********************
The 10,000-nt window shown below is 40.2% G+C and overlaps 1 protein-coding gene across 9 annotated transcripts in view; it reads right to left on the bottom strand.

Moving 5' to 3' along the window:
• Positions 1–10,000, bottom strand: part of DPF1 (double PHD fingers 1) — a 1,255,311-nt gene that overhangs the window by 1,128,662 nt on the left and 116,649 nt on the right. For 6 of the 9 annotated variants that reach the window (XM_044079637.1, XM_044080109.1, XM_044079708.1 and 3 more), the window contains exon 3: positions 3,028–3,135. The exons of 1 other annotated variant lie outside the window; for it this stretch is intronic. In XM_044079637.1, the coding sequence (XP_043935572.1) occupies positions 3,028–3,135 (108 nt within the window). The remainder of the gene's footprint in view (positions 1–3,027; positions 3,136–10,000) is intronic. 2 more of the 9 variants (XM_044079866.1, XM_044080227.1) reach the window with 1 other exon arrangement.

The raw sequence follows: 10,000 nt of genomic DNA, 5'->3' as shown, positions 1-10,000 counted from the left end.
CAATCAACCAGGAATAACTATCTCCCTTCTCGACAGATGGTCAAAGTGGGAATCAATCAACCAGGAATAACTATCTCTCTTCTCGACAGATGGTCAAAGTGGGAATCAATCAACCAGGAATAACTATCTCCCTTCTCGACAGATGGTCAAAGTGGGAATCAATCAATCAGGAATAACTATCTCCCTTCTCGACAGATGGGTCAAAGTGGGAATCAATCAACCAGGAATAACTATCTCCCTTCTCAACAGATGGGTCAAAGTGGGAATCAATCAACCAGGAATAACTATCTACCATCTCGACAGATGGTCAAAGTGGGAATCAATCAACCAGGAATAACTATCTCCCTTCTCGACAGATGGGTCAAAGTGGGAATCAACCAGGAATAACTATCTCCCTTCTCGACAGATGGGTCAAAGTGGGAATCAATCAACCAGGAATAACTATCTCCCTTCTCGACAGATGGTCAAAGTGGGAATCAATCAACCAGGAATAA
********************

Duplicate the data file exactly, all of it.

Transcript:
The 10,000-nt window shown below is 40.2% G+C and overlaps 1 protein-coding gene across 9 annotated transcripts in view; it reads right to left on the bottom strand.

Moving 5' to 3' along the window:
• Positions 1–10,000, bottom strand: part of DPF1 (double PHD fingers 1) — a 1,255,311-nt gene that overhangs the window by 1,128,662 nt on the left and 116,649 nt on the right. For 6 of the 9 annotated variants that reach the window (XM_044079637.1, XM_044080109.1, XM_044079708.1 and 3 more), the window contains exon 3: positions 3,028–3,135. The exons of 1 other annotated variant lie outside the window; for it this stretch is intronic. In XM_044079637.1, the coding sequence (XP_043935572.1) occupies positions 3,028–3,135 (108 nt within the window). The remainder of the gene's footprint in view (positions 1–3,027; positions 3,136–10,000) is intronic. 2 more of the 9 variants (XM_044079866.1, XM_044080227.1) reach the window with 1 other exon arrangement.

The raw sequence follows: 10,000 nt of genomic DNA, 5'->3' as shown, positions 1-10,000 counted from the left end.
CAATCAACCAGGAATAACTATCTCCCTTCTCGACAGATGGTCAAAGTGGGAATCAATCAACCAGGAATAACTATCTCTCTTCTCGACAGATGGTCAAAGTGGGAATCAATCAACCAGGAATAACTATCTCCCTTCTCGACAGATGGTCAAAGTGGGAATCAATCAATCAGGAATAACTATCTCCCTTCTCGACAGATGGGTCAAAGTGGGAATCAATCAACCAGGAATAACTATCTCCCTTCTCAACAGATGGGTCAAAGTGGGAATCAATCAACCAGGAATAACTATCTACCATCTCGACAGATGGTCAAAGTGGGAATCAATCAACCAGGAATAACTATCTCCCTTCTCGACAGATGGGTCAAAGTGGGAATCAACCAGGAATAACTATCTCCCTTCTCGACAGATGGGTCAAAGTGGGAATCAATCAACCAGGAATAACTATCTCCCTTCTCGACAGATGGTCAAAGTGGGAATCAATCAACCAGGAATAA